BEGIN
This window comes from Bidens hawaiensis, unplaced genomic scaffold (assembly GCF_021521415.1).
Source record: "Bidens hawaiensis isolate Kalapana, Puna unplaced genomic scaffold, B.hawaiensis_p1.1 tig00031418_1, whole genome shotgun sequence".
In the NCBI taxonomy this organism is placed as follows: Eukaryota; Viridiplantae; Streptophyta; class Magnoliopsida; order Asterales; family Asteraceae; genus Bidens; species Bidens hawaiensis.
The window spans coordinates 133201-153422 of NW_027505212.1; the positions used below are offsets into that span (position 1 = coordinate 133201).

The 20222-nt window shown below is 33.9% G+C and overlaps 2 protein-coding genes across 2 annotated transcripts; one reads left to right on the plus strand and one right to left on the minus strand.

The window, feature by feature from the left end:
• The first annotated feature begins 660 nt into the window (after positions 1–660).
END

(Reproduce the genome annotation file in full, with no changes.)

This window comes from Bidens hawaiensis, unplaced genomic scaffold (assembly GCF_021521415.1).
Source record: "Bidens hawaiensis isolate Kalapana, Puna unplaced genomic scaffold, B.hawaiensis_p1.1 tig00031418_1, whole genome shotgun sequence".
In the NCBI taxonomy this organism is placed as follows: Eukaryota; Viridiplantae; Streptophyta; class Magnoliopsida; order Asterales; family Asteraceae; genus Bidens; species Bidens hawaiensis.
The window spans coordinates 133201-153422 of NW_027505212.1; the positions used below are offsets into that span (position 1 = coordinate 133201).

The 20222-nt window shown below is 33.9% G+C and overlaps 2 protein-coding genes across 2 annotated transcripts; one reads left to right on the plus strand and one right to left on the minus strand.

The window, feature by feature from the left end:
• The first annotated feature begins 660 nt into the window (after positions 1–660).